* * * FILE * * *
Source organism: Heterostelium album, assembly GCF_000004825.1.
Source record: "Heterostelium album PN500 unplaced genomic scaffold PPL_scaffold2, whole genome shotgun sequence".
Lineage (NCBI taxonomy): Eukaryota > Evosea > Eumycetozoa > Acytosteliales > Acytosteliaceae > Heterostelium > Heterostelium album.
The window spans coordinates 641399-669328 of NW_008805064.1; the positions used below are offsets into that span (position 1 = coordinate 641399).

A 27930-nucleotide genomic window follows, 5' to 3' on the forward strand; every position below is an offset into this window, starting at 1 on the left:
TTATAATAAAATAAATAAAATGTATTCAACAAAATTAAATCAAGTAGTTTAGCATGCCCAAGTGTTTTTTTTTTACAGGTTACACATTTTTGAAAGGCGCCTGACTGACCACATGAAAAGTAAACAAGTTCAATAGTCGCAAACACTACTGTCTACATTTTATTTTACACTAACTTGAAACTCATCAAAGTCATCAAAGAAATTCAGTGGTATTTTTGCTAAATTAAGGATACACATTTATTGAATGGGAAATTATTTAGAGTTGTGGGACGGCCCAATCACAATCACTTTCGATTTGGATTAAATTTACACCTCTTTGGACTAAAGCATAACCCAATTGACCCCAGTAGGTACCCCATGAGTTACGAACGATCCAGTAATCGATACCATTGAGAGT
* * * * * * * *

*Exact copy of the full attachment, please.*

Source organism: Heterostelium album, assembly GCF_000004825.1.
Source record: "Heterostelium album PN500 unplaced genomic scaffold PPL_scaffold2, whole genome shotgun sequence".
Lineage (NCBI taxonomy): Eukaryota > Evosea > Eumycetozoa > Acytosteliales > Acytosteliaceae > Heterostelium > Heterostelium album.
The window spans coordinates 641399-669328 of NW_008805064.1; the positions used below are offsets into that span (position 1 = coordinate 641399).

A 27930-nucleotide genomic window follows, 5' to 3' on the forward strand; every position below is an offset into this window, starting at 1 on the left:
TTATAATAAAATAAATAAAATGTATTCAACAAAATTAAATCAAGTAGTTTAGCATGCCCAAGTGTTTTTTTTTTACAGGTTACACATTTTTGAAAGGCGCCTGACTGACCACATGAAAAGTAAACAAGTTCAATAGTCGCAAACACTACTGTCTACATTTTATTTTACACTAACTTGAAACTCATCAAAGTCATCAAAGAAATTCAGTGGTATTTTTGCTAAATTAAGGATACACATTTATTGAATGGGAAATTATTTAGAGTTGTGGGACGGCCCAATCACAATCACTTTCGATTTGGATTAAATTTACACCTCTTTGGACTAAAGCATAACCCAATTGACCCCAGTAGGTACCCCATGAGTTACGAACGATCCAGTAATCGATACCATTGAGAGT